- Conclusion of the passenger terminal renovation with installation of further 8 jetways. Value: 8.75. Completed on July 1, 2011
- New control tower. Value 11.9. Completed on May 8, 2013
List of airports administered by InfraeroEdit
The following airports are administered by Infraero:
- Altamira – Altamira Airport
- Aracaju – Santa Maria Airport
- Bagé – Comte. Gustavo Kraemer International Airport
- Belo Horizonte
- Boa Vista – Atlas Brasil Cantanhede International Airport
- Campina Grande – Pres. João Suassuna Airport
- Campo Grande – Campo Grande International Airport (Antonio João)
- Campos dos Goytacazes – Bartolomeu Lysandro Airport
- Carajás (Parauapebas) – Carajás Airport
- Corumbá – Corumbá International Airport
- Criciúma / Forquilhinha – Diomício Freitas Airport
- Cruzeiro do Sul – Cruzeiro do Sul International Airport
- Cuiabá / Várzea Grande – Mal. Rondon International Airport
- Florianópolis – Florianópolis International Airport (Hercílio Luz)
- Fortaleza – Pinto Martins International Airport
- Foz do Iguaçu – Cataratas International Airport
- Goiânia – Goiânia Airport (Santa Genoveva)
- Ilhéus – Jorge Amado Airport
- Imperatriz – Pref. Renato Moreira Airport
- João Pessoa – Pres. Castro Pinto International Airport
- Joinville – Lauro Carneiro de Loyola Airport
- Juazeiro do Norte – Orlando Bezerra de Menezes Airport
- Londrina – Gov. José Richa Airport
- Macaé – Macaé Airport
- Macapá – Alberto Alcolumbre International Airport
- Maceió – Zumbi dos Palmares International Airport
- Manaus – Brig. Eduardo Gomes International Airport
- Marabá – Marabá Airport
- Montes Claros – Mário Ribeiro Airport
- Navegantes – Min. Victor Konder International Airport
- Palmas – Brig. Lysias Rodrigues Airport
- Parnaíba – Pref. Dr. João Silva Filho International Airport (Santos Dumont)
- Paulo Afonso – Paulo Afonso Airport
- Pelotas – Pelotas International Airport
- Petrolina – Sen. Nilo Coelho Airport
- Ponta Porã – Ponta Porã International Airport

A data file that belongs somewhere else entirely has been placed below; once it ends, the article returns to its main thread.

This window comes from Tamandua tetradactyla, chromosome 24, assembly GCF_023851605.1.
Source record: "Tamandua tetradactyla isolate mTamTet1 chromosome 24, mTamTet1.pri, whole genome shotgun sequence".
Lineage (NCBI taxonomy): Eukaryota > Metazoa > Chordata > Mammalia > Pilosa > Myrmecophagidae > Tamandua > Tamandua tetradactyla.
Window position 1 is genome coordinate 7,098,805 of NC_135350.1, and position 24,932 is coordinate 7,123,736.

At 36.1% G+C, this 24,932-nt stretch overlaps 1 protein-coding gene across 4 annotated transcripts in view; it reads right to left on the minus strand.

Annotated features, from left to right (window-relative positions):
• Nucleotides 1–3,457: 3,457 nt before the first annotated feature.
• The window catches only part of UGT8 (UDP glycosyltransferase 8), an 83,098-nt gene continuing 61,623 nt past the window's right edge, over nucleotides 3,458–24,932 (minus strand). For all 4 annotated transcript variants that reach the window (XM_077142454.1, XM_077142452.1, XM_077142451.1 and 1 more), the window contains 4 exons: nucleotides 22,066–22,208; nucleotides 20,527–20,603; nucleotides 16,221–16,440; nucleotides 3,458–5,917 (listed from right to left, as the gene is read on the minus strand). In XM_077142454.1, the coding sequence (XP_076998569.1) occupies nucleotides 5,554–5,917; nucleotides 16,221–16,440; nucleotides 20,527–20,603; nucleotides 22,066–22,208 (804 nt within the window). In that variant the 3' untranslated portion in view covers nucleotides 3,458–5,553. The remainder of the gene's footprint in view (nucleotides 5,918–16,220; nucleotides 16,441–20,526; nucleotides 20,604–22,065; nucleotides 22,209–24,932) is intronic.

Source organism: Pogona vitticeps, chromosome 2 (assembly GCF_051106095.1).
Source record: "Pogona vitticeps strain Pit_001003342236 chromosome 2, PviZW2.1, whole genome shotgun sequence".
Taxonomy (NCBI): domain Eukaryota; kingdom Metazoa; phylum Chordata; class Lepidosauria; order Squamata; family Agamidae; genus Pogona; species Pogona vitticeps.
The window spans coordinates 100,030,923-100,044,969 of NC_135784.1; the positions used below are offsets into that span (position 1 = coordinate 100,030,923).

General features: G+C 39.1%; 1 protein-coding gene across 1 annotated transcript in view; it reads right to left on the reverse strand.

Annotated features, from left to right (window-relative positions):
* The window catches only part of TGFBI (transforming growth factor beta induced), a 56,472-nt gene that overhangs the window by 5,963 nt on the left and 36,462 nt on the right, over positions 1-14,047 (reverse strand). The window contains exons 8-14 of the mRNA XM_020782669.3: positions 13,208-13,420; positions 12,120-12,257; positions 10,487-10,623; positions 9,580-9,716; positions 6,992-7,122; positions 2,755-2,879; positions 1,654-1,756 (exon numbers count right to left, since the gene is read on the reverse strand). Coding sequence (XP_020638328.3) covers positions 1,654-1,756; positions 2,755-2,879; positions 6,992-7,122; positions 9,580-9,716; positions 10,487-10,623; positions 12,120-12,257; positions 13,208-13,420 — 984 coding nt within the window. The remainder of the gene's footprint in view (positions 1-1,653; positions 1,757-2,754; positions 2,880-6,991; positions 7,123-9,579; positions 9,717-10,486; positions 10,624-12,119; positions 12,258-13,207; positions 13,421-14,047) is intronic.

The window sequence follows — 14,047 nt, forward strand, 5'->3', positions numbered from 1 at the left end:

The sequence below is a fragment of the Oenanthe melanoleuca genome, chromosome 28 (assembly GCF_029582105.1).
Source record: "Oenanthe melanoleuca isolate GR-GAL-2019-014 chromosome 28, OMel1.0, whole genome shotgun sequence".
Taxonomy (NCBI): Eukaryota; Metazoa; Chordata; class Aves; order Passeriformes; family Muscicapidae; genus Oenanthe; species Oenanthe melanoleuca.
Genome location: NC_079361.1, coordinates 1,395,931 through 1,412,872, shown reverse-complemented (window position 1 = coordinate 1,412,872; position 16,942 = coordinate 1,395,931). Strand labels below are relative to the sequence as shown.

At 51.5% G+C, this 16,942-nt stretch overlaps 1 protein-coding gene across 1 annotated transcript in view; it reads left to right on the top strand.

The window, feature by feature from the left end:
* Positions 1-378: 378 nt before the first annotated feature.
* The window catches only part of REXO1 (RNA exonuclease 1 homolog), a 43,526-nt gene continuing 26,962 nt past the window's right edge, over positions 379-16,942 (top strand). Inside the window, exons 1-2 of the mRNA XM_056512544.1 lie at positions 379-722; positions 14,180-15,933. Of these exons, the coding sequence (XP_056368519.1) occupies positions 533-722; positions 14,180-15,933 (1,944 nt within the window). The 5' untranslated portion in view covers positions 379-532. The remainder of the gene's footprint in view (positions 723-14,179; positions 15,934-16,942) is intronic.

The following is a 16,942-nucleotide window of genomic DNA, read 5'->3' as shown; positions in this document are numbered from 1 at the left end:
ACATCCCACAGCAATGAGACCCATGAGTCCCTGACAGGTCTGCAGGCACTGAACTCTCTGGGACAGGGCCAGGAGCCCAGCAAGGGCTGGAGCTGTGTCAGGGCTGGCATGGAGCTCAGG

- Porto Alegre – Salgado Filho International Airport
- Porto Velho – Gov. Jorge Teixeira de Oliveira International Airport
- Recife – Guararapes/Gilberto Freyre International Airport
- Rio Branco – Plácido de Castro International Airport
- Rio de Janeiro
- Salvador da Bahia – Dep. Luís Eduardo Magalhães International Airport (formerly 2 de Julho)
- Santarém – Maestro Wilson Fonseca Airport
- São José dos Campos – Prof. Urbano Ernesto Stumpf Airport
- São Luís – Mal. Cunha Machado International Airport (Tirirical)
- São Paulo
- Tabatinga – Tabatinga International Airport
- Tefé – Tefé Airport
- Teresina – Sen. Petrônio Portella Airport
- Uberaba – Mário de Almeida Franco Airport
- Uberlândia – Ten. Cel. Av. César Bombonato Airport
- Uruguaiana – Ruben Berta International Airport
- Vitória – Eurico de Aguiar Salles Airport (Goiabeiras)
The following airports are administrated by concessionaries in which Infraero has minoritary participation in shares:
- Belo Horizonte – Tancredo Neves International Airport (Concession to AeroBrasil)
- Brasília – Pres. Juscelino Kubitschek International Airport (Concession to Inframérica)
- Campinas – Viracopos International Airport (Concession to Aeroportos Brasil)
- Rio de Janeiro – Galeão/Antonio Carlos Jobim International Airport (Concession to Aeroporto Rio de Janeiro)